Kemal El Shairy
Born in Serbia.
Living in Serbia.
As the chief translator for Catholic Relief Services in Serbia, Kemal El Shairy is on the frontlines of our humanitarian response to the European refugee crisis.
A Ph.D. student in international relations at the University of Belgrade, El Shairy helps people at the heavily trafficked border crossings better understand their legal circumstances and potential next steps.
“I only ask that people try to put themselves in others’ shoes. What would you do if this happened to you?”
“We are on call nonstop. People coming through need information. Many times they don’t know where they are, or they’re not sure if they’re going to be arrested, or registered, or whether they’ll be allowed to leave. So our main job is to explain things to them,” El Shairy says.
In Europe, the refugee crisis continues to grow, with increasing numbers of people fleeing their countries of origin, primarily Syria, Afghanistan and Iraq. Working with our Church partners, CRS is responding in Greece, Italy, Macedonia, Serbia and Bulgaria. CRS support reached 350,000 people in the Balkans in 2016, and we continue to provide assistance to 25,000 refugees and migrants every month. In Serbia, we’re providing medical support, translation services, legal support, temporary shelter, food, water and hygiene.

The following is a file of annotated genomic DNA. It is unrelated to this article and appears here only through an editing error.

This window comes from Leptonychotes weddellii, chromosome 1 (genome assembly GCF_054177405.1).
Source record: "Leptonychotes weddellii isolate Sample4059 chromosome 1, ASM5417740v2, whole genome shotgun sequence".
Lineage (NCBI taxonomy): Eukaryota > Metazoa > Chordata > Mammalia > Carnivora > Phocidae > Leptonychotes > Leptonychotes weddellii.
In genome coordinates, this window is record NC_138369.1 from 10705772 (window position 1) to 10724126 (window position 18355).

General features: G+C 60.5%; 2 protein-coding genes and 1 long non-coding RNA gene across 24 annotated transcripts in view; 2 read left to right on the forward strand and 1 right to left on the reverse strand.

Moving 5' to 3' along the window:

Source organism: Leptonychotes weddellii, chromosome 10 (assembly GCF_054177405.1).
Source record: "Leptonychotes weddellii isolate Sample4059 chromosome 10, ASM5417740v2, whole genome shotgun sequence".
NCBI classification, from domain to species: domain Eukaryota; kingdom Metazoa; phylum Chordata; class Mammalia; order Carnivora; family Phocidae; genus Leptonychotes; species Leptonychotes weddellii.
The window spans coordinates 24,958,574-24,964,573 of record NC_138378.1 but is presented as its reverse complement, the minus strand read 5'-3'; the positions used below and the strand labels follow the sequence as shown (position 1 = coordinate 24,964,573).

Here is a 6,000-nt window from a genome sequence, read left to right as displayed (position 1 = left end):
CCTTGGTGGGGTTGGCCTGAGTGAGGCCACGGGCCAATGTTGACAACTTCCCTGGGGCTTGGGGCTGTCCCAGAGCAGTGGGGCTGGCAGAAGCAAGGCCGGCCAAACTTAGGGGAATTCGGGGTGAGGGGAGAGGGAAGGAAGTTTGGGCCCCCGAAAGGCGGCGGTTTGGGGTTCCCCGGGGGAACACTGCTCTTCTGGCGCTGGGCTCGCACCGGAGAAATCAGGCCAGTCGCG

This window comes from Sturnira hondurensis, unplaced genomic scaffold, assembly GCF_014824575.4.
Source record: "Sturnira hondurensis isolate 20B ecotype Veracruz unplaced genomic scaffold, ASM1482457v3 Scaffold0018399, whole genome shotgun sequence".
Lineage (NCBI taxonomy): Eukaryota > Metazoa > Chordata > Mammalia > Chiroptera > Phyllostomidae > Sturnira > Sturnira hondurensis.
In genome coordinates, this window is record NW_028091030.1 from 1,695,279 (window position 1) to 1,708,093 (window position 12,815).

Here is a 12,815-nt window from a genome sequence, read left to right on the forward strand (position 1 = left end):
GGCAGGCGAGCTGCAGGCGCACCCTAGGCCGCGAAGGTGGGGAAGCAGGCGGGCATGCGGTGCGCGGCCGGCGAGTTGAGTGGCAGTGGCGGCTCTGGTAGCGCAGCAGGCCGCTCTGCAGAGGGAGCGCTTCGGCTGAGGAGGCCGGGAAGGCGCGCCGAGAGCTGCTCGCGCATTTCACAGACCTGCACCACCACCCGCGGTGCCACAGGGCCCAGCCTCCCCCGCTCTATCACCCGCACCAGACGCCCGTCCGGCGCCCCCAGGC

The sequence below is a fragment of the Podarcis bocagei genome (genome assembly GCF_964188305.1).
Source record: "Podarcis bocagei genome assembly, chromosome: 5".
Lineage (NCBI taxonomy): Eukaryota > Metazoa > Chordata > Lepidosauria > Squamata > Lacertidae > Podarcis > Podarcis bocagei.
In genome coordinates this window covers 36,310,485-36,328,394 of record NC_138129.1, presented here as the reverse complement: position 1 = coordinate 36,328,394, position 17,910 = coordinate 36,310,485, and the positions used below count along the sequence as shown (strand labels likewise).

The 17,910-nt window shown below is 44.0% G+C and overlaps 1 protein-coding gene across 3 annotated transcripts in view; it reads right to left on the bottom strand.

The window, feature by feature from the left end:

El Shairy says many refugees arrive barefoot, in need of basic clothing and raincoats. But they also need translators.
“When people come off the bus, the unknown factor is omnipotent. The information that we provide them, at least the information that we’re allowed to convey, is absolutely crucial. We’re explaining to them even the most basic things like the name of the city they’re in. Most refugees don’t even know how to pronounce the next city they’re going to. Serbia is just their resting point. I feel a certain moral obligation to do my best to help these people bridge the language gap. “
“I only ask that people try to put themselves in others’ shoes. What would you do if this happened to you? How would you react? Would you help someone who could be your mother, your father, your sister or your brother? Or would you just walk by?”